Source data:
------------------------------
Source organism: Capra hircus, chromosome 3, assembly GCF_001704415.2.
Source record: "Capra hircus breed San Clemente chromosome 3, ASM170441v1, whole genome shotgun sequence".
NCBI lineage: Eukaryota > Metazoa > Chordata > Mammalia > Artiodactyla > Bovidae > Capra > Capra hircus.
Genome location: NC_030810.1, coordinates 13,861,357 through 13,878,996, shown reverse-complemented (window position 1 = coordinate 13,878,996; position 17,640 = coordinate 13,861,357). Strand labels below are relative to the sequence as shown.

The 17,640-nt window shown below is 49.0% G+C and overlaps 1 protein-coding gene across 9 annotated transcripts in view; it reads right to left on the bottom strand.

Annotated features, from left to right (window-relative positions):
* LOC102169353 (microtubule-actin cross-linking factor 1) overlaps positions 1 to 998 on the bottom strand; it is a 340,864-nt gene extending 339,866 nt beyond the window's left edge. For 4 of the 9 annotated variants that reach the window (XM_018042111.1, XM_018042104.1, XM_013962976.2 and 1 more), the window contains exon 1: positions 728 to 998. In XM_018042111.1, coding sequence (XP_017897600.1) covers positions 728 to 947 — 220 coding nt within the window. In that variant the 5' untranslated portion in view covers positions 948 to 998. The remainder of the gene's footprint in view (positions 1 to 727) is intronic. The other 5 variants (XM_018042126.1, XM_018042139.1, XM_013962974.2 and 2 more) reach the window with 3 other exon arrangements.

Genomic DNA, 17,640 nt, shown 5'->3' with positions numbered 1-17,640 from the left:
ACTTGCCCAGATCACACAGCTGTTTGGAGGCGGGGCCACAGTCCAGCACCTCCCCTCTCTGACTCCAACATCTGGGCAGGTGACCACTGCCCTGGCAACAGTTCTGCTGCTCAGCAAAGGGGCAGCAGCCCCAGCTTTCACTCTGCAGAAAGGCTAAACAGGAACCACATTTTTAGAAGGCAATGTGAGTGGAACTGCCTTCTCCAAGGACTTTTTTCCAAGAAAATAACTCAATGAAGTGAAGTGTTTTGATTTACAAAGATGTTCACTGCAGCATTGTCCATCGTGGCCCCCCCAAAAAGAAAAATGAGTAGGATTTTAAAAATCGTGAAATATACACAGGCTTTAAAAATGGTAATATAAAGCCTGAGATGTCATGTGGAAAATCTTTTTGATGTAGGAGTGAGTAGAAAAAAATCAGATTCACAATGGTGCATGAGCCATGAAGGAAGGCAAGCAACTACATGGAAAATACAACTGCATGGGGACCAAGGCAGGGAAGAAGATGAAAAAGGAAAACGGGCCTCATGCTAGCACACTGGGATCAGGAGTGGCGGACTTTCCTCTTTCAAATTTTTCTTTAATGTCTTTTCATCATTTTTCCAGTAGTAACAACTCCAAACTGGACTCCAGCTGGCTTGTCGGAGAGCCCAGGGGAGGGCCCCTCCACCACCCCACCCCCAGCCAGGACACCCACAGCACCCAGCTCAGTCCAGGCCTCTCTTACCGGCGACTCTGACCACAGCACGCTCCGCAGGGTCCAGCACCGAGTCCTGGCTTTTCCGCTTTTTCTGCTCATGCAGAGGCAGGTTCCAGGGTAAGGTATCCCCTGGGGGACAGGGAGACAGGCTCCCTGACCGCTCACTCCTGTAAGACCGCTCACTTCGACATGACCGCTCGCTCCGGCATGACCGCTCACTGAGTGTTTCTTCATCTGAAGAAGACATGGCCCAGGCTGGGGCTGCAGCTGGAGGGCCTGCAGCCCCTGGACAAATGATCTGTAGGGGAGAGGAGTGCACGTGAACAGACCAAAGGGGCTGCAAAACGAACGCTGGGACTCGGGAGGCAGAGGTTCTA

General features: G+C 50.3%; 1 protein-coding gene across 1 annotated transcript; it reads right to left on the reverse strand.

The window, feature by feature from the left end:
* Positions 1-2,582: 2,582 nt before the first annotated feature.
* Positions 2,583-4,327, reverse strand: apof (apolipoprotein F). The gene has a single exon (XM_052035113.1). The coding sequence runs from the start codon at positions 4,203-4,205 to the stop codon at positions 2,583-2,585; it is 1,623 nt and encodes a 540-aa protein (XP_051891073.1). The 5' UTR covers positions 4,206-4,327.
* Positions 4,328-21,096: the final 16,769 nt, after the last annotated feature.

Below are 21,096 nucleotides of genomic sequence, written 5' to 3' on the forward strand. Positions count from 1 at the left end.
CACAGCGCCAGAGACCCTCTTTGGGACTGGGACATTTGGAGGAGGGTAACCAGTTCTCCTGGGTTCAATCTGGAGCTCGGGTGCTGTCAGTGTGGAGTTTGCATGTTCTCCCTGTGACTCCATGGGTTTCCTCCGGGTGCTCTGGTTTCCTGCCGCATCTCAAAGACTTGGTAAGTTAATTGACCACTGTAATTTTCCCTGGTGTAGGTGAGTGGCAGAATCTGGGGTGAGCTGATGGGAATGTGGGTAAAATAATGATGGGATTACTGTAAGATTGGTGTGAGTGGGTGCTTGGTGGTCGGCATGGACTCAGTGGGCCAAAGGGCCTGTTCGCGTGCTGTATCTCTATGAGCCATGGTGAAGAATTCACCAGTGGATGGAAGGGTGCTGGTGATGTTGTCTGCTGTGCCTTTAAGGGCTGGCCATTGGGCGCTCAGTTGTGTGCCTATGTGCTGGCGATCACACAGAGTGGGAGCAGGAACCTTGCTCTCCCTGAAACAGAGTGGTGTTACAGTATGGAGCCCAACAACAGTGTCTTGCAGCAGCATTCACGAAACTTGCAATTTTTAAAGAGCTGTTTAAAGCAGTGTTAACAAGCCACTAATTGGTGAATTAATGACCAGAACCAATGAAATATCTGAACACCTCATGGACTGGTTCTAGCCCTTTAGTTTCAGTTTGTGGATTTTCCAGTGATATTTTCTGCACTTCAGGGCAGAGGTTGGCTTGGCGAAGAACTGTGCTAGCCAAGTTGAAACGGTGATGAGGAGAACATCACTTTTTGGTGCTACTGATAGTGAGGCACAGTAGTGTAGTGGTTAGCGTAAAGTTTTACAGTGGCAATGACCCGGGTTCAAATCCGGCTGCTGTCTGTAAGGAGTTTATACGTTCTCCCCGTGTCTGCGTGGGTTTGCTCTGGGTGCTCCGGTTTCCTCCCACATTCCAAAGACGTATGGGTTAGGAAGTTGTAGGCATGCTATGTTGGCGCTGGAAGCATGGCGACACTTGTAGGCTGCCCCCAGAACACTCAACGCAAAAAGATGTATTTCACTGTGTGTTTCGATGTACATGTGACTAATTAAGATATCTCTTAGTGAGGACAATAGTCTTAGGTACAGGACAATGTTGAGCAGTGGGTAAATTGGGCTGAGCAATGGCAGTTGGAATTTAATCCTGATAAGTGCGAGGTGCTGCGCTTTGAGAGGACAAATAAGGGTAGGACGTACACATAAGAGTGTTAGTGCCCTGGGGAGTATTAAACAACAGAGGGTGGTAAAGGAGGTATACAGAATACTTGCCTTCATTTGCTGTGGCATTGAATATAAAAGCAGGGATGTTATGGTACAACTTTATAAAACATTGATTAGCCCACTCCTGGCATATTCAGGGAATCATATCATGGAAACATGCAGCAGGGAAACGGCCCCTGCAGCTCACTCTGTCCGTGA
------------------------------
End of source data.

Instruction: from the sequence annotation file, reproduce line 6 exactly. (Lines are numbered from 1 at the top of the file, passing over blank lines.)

Annotated features, from left to right (window-relative positions):